US Attorney General Jeff Sessions famously said “Good people do not smoke marijuana.” I laughed out loud when I heard him say it. Several US states have legalised recreational marijuana usage, and frankly, it’s about time. In the news much more recently, South Africa also legalised private marijuana usage (while it is still illegal to distribute or deal), with Canada having done so as well for amounts of the psychoactive drug up to 30 grams. It would seem that more and more governing bodies are opening up to the idea that cannabis use, contrary to Mr. Sessions’s point of view, is not a bad thing. I hope the UK realise this, too, as I think it’s high time the grass was legal throughout the UK.
Before I delve into student mental health, allow me to quickly add that as with any mind-altering substance, cannabis can be abused just the same as alcohol, prescription or over-the-counter drugs. Research in how cannabis can be used effectively, therefore, is all the more important and enlightening; Oxford University have launched a £10 million programme for this purpose.
Research surrounding marijuana usage and mental health suggests both specific beneficial and detrimental effects. It can help with anything from serious medical conditions to something simple we aren’t estranged from in St Andrews – hangovers; but can have severe detrimental effects on folks with bipolar disorder. To start, though, here’s a word that is not used sparingly in St Andrews (or any university in this day and age): depression. One study, done by The Centre for Epidemiological Studies in 2006, found that adult marijuana users of varying frequency, compared to non-users, reported feeling less depressed and had fewer somatic complaints. Other bodies, such as the Royal College of Psychiatrists, emphasize that early marijuana use by minors has been research-linked to later problems with depression and even schizophrenia – having seen this, they equally emphasize that minors already suffering from depression before beginning marijuana use were not more likely than before to develop more severe depression. We, at St Andrews, have seen our fair share of marijuana use either in ourselves or in people we know, over varying points in our lives. I find it uplifting, personally, to think that some of the biggest mental health problems we experience in a student-run town could be helped by cannabis, access to it and education about it, which would all ideally come with its legalization.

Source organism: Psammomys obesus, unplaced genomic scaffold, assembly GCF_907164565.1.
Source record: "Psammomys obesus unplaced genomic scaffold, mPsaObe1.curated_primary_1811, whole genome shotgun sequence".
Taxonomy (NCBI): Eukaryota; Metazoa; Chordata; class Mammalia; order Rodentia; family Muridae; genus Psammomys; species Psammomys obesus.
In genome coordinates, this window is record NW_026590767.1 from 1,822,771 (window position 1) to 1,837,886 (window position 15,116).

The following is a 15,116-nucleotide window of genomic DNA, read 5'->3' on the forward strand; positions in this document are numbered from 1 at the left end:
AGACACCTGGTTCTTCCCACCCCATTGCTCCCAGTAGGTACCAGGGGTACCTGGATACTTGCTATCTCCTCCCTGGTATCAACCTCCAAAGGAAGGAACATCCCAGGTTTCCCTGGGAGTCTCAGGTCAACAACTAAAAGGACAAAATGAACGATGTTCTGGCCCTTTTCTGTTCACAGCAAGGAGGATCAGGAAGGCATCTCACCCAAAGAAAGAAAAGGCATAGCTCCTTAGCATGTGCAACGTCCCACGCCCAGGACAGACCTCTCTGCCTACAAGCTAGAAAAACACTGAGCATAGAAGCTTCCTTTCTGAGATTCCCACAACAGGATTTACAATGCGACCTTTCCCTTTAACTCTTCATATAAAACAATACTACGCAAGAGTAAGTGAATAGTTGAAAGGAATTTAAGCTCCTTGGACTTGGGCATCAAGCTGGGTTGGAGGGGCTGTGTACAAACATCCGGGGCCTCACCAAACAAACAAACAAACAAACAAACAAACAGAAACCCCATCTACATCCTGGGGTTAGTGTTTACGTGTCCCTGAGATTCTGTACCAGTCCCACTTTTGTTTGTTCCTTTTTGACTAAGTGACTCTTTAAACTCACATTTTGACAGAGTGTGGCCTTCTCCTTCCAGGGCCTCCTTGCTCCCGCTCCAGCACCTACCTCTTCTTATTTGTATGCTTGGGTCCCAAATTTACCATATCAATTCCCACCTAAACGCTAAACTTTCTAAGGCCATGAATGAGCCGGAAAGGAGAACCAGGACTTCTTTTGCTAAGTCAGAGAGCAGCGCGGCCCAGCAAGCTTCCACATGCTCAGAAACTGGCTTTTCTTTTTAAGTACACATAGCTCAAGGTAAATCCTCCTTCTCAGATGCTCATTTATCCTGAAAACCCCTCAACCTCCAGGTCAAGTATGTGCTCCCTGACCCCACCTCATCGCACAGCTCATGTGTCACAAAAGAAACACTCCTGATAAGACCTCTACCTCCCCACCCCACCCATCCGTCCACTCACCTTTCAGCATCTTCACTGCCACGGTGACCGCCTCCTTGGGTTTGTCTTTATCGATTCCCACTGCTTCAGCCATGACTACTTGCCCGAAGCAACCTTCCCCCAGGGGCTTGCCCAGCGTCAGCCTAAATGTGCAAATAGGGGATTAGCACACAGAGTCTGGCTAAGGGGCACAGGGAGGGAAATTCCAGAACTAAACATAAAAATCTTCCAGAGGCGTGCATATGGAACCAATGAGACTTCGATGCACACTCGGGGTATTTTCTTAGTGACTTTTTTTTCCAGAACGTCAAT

Cannabis is also purported to help individuals suffering from social anxiety. I would be gagged if I found someone here in St Andrews, of all places, that had never suffered from social anxiety. A study led by experts from the University of British Columbia in 2016 showed that a therapeutic application of cannabidiol, or CBD, use showed decrease in anxiety symptoms, particularly in folks with social anxiety. Living in a place that can be conducive to social anxiety, this could prove to be a huge benefit to a community like ours.
I say all of this remaining conscious of the family and friends I know whose lives have been negatively impacted by drug use. Getting involved with the wrong people at university in America has led to people I love becoming addicted to drugs, beginning with marijuana and working up to harder stuff. They ended up taking time off and completely starting over, for which there is no reason to be ashamed, but it is important to remain cognisant of different genetic predispositions to addictive tendencies, something I’ve learned about my own family and take into account regularly. What is also noteworthy, though, is cannabis’ observed effects on those who suffer from addiction. There is a wealth of research which points to CBD, the same compound which alleviates social anxiety symptoms, as a therapy for drug and alcohol addictions, particularly opioid addiction, something that has been ravaging the southeastern part of the USA. A treatment centre in Los Angeles started using cannabis as a treatment method for addiction recovery.